ISIS’s primary line of effort would be expanding its area of operations in Fezzan. This would require ISIS to make deals with some local tribes and marginalize others, as well as secure checkpoints on key GLOCs throughout the region. ISIS will likely pursue a secondary campaign of asymmetric attacks aimed at undermining the incipient unity government, using attack cells in northwestern and northeastern Libya. This line of effort would include explosive attacks and raids on oil infrastructure meant to cripple state finances. ISIS could also conduct mass casualty attacks on soft targets in population centers, especially in Tripoli and Misrata, to discourage public confidence in the new government.

This COA gives ISIS the opportunity to extend its influence in Libya’s neighbors. ISIS would use a safe zone in the Fezzan to support attack cells operating in Tunisia and Algeria. There are more dangerous variations of this COA in which ISIS seizes a population center in the southwest, possibly Ubari, which would provide it with an alternate source of revenue and safeguard its ideological legitimacy.[21] ISIS could also use a safe haven in Fezzan to support a campaign in the Sahel region, including cross-border attacks on French and U.S. basing in northern Niger.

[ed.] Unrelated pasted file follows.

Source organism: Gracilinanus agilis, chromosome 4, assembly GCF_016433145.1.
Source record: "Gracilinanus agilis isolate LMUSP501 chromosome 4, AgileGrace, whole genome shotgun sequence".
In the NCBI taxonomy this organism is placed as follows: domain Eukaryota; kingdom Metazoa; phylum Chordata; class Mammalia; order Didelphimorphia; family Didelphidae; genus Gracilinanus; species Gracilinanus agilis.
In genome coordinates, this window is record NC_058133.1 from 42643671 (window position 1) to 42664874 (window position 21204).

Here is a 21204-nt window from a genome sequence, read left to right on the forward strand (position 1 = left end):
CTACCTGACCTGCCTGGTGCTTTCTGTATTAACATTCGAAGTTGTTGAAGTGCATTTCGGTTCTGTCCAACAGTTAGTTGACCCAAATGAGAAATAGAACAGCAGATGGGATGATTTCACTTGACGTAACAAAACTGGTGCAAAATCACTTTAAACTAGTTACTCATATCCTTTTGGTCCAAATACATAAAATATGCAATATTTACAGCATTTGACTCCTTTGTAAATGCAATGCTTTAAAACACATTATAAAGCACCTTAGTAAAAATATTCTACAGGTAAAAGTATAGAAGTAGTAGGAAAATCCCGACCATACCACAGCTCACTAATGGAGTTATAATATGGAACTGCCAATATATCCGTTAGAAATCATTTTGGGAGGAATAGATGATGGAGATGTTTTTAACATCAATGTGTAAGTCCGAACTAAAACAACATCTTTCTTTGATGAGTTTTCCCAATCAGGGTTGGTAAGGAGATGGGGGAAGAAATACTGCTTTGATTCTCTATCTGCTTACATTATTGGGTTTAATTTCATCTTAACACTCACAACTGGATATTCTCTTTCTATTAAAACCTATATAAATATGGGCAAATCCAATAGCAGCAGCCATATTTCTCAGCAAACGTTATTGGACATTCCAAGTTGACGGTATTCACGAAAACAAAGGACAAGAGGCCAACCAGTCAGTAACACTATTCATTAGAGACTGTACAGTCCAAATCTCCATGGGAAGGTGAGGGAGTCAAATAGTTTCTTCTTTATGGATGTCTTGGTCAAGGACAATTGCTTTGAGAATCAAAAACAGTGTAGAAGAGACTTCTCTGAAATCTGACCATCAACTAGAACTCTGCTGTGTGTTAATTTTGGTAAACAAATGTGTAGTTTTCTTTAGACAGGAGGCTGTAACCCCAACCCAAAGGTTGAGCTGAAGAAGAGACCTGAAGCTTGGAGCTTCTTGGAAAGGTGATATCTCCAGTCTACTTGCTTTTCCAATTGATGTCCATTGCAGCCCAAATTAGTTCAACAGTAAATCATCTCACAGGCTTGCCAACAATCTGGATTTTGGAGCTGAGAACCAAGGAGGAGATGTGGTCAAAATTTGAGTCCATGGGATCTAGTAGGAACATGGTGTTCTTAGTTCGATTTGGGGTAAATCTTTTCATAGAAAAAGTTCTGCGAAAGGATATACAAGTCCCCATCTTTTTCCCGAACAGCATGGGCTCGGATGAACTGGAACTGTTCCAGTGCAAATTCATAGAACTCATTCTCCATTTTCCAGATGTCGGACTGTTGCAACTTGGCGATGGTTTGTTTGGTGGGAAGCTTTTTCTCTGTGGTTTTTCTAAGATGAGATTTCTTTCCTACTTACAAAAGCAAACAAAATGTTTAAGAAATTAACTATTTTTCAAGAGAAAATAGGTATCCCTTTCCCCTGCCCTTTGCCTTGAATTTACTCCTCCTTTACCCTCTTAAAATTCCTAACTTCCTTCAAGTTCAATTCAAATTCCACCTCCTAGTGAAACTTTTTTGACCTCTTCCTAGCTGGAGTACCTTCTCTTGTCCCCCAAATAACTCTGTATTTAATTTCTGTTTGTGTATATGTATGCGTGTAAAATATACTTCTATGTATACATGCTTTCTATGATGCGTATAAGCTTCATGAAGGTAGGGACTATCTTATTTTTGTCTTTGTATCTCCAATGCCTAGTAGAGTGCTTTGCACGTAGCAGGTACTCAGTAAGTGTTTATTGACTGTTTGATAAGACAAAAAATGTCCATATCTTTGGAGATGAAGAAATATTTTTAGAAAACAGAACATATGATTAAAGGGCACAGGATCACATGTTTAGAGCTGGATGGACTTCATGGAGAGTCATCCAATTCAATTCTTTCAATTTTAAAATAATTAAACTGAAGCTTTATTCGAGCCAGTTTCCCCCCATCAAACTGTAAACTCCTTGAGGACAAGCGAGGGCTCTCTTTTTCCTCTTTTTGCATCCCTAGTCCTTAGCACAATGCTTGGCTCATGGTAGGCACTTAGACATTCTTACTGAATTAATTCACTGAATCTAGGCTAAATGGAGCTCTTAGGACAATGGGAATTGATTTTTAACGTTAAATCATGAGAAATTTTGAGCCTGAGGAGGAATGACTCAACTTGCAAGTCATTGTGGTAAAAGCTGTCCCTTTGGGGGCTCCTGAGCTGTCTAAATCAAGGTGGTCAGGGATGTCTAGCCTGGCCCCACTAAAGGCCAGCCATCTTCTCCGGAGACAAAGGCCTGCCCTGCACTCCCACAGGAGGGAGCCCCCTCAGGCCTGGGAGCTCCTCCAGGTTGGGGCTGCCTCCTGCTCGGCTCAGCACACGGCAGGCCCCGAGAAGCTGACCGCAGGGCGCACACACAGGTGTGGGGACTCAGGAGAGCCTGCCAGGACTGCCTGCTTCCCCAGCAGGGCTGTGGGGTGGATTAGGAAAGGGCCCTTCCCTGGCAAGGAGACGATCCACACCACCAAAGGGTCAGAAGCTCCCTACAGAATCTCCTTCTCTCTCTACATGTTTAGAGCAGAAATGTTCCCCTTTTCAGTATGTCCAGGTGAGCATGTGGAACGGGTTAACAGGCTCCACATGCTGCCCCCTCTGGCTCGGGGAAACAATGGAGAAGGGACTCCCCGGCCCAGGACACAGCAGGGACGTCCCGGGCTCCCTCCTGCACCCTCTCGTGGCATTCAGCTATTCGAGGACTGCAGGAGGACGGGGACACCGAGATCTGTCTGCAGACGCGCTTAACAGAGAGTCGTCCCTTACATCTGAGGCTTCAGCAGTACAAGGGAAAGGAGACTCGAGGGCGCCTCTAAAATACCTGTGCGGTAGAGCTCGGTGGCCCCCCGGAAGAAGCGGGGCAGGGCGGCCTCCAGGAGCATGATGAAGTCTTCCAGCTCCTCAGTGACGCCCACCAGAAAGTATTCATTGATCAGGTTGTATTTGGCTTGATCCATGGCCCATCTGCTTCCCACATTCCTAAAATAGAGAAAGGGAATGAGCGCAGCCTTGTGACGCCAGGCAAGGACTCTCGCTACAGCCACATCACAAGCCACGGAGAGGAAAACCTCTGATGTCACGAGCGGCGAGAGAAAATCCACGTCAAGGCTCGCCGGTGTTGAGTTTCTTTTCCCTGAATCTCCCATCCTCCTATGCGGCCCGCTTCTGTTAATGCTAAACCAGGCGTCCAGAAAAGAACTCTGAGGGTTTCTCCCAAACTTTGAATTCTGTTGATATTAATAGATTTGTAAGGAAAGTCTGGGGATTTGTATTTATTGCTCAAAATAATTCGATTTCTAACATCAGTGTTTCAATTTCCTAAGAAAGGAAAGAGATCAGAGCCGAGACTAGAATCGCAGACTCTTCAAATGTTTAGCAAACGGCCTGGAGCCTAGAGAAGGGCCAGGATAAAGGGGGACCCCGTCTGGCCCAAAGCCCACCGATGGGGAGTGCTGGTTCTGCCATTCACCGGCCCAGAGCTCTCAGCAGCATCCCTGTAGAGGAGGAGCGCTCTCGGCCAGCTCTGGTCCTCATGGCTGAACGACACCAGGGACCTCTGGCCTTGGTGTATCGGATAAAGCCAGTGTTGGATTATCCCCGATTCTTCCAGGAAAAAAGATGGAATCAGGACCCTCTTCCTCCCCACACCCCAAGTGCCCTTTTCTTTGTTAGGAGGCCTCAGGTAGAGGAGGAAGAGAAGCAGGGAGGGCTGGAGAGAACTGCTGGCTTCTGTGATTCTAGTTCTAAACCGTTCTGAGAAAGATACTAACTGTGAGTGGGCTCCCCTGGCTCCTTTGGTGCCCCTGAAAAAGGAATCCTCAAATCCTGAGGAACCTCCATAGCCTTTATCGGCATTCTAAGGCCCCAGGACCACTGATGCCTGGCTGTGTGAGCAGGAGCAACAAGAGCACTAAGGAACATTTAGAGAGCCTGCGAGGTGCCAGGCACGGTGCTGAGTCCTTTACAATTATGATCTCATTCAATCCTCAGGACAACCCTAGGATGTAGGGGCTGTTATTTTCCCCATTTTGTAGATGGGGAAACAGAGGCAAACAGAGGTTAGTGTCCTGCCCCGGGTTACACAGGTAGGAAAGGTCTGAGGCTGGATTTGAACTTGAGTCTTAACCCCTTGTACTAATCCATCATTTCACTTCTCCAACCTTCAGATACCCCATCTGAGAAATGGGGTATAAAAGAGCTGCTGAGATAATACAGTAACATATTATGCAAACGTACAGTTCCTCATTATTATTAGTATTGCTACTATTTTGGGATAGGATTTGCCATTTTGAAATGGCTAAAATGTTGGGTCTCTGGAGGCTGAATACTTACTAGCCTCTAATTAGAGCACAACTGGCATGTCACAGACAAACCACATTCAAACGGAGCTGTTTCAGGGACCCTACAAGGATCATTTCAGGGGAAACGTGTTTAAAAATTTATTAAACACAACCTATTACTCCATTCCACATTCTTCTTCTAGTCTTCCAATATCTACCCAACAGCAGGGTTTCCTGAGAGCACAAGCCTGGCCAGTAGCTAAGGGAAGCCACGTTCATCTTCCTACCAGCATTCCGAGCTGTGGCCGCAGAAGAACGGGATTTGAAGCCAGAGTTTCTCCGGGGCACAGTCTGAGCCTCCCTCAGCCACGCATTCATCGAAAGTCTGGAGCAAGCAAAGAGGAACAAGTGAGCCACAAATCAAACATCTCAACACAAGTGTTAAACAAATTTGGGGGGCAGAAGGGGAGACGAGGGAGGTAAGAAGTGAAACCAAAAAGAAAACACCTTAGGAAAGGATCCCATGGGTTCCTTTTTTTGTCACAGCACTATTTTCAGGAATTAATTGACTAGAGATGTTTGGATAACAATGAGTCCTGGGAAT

MDCOA – ISIS Doubles Down on Tunisia

ISIS seeks to expand its caliphate to Tunisia. ISIS will most likely withdraw from Sirte to the south and west, giving its primary fighting force in Libya access to the Tunisian border and pre-existing support zones in the region.[22] It may therefore use the loss of Sirte as an opportunity to double down on Tunisia, where it seeks to declare a wilayat.[23]

ISIS’s primary effort would be a cross-border offensive aimed at seizing territory in Tunisia, similar to its March 2016 attack on Ben Guerdane but with a larger force.[24] The group could augment its attack cell in northwestern Libya to target an eastern Tunisian population center, or attack softer targets in Tunisia’s remote south. ISIS could also, more dangerously, utilize its Libya-based combat power, expertise, and resources to spark a Salafi-jihadi insurgency inside Tunisia, using networks it already has. These networks include a Tunisia-focused cell in northwestern Libya, support zones inside of Tunisia, and an extensive network of Tunisian ISIS militants currently based in Libya.[25] A sustained ISIS-led campaign in Tunisia would pose a grave threat to the Tunisian regime and set conditions for ISIS to seize territory in the country’s underdeveloped central provinces.

ISIS would likely pursue a secondary line of effort of asymmetric attacks against state or economic institutions and population centers in northern Tunisia to further destabilize the state. It would also pursue a line of effort within Libya to derail the unification of the Libyan government, thus preserving its support zone in Libya.  ISIS would also seek to deter Western intervention in both Tunisia and Libya, possibly by attacking U.S. or allied military targets in those countries and basing in neighboring countries, like Niger.[26]